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"The poet laureate of television," comedian Nipsey Russell became a fixture of pop culture landscape during the 1970s after a successful nightclub career with a series of indelible appearances on the talk shows and game shows that, in large part, defined the Me Decade. Nipsey Russell was born October 13, 1924 in Atlanta, Georgia. "My mother just liked the way the name 'Nipsey' sounded," he later said of his unusual moniker. He began his professional performing career at age six as the song-and-dance master of ceremonies for the Ragamuffins of Rhythm, an Atlanta children's troupe organized by Eddie Heywood, Sr., father of the noted jazz pianist. After studying classical literature and foreign languages at the University of Cincinnati, Russell served with the U.S. Army in World War II before he settled in Montreal in 1946. In 1950, he made his television debut on the Robert Q. Lewis-hosted CBS talent showcase The Show Goes On. The exposure boosted his burgeoning stand-up career and resulted in headlining gigs at chitlin-circuit clubs across the U.S. Russell was nevertheless unique among the African-American comics of his generation. He shunned the stereotypical baggy-pants image and raunchy riffs in favor of a conservative suit and tie, trademark porkpie hat and sophisticated, topical wit couched in aphorisms and rhymes.
By the mid-1950s, Russell was headlining New York's legendary Apollo Theater as well as popular Catskills resorts like the Concord. During a long residency at the fashionable Harlem cabaret, the Baby Grand, he captured the attention of Jack Paar, host of NBC television's popular Tonight Show, and his appearances on the late-night gabfest launched the comedian to national prominence. In 1960 Russell signed to the Borderline label and released a series of comedy LPs including Confucius Told Me, Things They Never Taught at School, The Birds and the Bees and All That Jazz, and Sing Along with Nipsey Russell. In 1961, he was cast in NBC's Car 54, Where Are You? and became one of the first African-American actors with a regular sitcom gig. But, as more politically-charged black comedians like Dick Gregory and Richard Pryor became a cause célèbre among white liberals, Russell's genial, earthy approach rapidly fell out of favor with audiences on both sides of the color line. He nevertheless deserves recognition as a television pioneer. In 1964 Russell became the first black performer to serve as a regular panelist on ABC's game show Missing Links and a year later became co-host of the network's late-night Les Crane Show.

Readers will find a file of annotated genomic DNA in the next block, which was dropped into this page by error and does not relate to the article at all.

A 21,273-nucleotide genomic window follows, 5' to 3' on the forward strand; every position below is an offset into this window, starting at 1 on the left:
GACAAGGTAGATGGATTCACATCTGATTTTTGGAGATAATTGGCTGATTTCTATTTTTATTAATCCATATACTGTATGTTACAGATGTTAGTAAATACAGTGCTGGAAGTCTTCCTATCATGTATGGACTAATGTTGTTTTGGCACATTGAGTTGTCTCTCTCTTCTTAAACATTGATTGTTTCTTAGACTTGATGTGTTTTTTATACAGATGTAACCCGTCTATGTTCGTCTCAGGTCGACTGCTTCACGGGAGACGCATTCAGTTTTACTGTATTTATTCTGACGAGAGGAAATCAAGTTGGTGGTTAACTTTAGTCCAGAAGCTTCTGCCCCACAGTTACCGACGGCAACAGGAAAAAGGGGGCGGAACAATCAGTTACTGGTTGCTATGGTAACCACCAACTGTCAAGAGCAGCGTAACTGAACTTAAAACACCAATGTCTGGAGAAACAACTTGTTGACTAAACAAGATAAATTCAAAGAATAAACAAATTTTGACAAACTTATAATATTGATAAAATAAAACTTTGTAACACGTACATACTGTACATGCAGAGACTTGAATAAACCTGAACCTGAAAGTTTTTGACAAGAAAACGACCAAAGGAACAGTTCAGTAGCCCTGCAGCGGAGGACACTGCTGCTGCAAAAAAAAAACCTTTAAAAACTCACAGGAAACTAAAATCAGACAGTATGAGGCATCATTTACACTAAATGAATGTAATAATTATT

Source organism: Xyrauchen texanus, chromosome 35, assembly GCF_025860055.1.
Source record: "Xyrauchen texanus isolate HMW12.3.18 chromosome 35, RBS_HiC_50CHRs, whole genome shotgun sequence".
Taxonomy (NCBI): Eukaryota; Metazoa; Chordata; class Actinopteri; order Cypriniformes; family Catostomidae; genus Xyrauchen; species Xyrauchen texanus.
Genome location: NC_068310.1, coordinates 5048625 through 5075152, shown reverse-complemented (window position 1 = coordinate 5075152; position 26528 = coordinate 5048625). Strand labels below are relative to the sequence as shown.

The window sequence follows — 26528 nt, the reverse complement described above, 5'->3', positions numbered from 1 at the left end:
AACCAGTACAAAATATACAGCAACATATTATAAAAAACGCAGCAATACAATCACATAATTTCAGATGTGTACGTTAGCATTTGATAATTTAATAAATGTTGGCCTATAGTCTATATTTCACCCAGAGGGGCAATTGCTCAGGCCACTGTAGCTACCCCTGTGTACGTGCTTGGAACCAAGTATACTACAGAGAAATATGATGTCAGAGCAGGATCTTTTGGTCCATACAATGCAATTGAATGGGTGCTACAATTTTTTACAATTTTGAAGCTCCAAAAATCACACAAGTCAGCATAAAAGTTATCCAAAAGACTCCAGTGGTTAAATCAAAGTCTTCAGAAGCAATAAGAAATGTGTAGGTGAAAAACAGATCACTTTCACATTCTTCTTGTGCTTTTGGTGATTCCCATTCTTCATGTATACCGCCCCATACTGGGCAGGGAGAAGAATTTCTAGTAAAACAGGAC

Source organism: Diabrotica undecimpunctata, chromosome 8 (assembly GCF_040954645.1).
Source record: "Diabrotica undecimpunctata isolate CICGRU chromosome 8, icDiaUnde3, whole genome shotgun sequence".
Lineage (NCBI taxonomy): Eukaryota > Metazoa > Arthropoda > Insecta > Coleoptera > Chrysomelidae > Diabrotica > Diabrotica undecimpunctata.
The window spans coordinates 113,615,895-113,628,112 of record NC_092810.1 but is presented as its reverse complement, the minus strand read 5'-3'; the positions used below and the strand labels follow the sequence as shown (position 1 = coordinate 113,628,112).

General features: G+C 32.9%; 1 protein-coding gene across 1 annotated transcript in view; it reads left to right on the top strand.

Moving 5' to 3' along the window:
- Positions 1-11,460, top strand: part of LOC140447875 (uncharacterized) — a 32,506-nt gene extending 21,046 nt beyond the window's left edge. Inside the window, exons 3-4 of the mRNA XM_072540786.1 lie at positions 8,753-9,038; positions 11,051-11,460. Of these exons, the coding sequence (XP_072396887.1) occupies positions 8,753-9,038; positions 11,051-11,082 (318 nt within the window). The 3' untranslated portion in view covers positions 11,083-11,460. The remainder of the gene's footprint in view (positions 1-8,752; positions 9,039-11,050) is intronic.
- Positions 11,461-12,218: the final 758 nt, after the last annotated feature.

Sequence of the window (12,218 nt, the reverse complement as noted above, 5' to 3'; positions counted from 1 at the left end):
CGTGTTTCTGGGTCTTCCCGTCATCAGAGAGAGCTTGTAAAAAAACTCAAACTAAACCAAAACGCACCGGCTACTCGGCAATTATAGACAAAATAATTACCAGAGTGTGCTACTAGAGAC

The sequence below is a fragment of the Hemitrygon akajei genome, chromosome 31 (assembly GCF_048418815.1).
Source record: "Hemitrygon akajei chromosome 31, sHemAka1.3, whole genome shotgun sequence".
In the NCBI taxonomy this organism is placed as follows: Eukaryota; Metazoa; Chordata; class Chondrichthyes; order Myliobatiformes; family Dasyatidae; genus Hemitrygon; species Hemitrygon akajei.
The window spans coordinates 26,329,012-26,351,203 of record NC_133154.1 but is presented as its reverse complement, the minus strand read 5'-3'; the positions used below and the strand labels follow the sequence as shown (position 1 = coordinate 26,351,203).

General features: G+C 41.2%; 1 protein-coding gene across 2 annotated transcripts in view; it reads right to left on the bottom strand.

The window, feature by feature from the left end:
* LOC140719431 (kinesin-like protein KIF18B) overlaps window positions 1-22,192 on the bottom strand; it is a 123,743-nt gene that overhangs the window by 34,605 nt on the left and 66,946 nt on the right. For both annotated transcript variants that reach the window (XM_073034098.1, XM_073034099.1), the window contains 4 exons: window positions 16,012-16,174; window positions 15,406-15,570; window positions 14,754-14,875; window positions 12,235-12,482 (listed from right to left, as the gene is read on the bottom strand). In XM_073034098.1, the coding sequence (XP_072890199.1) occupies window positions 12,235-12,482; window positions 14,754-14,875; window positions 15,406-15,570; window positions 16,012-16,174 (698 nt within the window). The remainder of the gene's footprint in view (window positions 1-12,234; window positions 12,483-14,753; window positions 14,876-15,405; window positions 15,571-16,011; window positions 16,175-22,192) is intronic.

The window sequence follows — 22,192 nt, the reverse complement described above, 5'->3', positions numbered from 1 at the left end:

During the 1970s, Russell maintained a tireless touring schedule. He became a nightclub staple in both Las Vegas and Atlantic City, a frequent guest on Johnny Carson's Tonight Show, and also a popular panelist on daytime game shows including Match Game, Hollywood Squares and The $25,000 Pyramid, where he always arrived prepared with a topical verse. In 1978, Russell made his feature film debut in the Hollywood musical bomb The Wiz. He earned glowing reviews for his portrayal of the Tin Man but did not resurface on the big screen until 1986 when he appeared opposite Goldie Hawn in Wildcats. Russell remained a television constant during the 1980s. In 1983, he starred in the BET cable network's Juvenile Jury, and two years later, hosted the short-lived daytime game show Your Number's Up for NBC. The demise of celeb-driven daytime game shows conspired to restrict Russell to the nightclub circuit in the decade to follow, however, although his popularity among a younger generation of comedians resulted in regular appearances on NBC's Late Night with Conan O'Brien and HBO's The Chris Rock Show. After a lengthy battle with cancer, Russell died in Manhattan on October 2, 2005, just 11 days shy of his 81st birthday.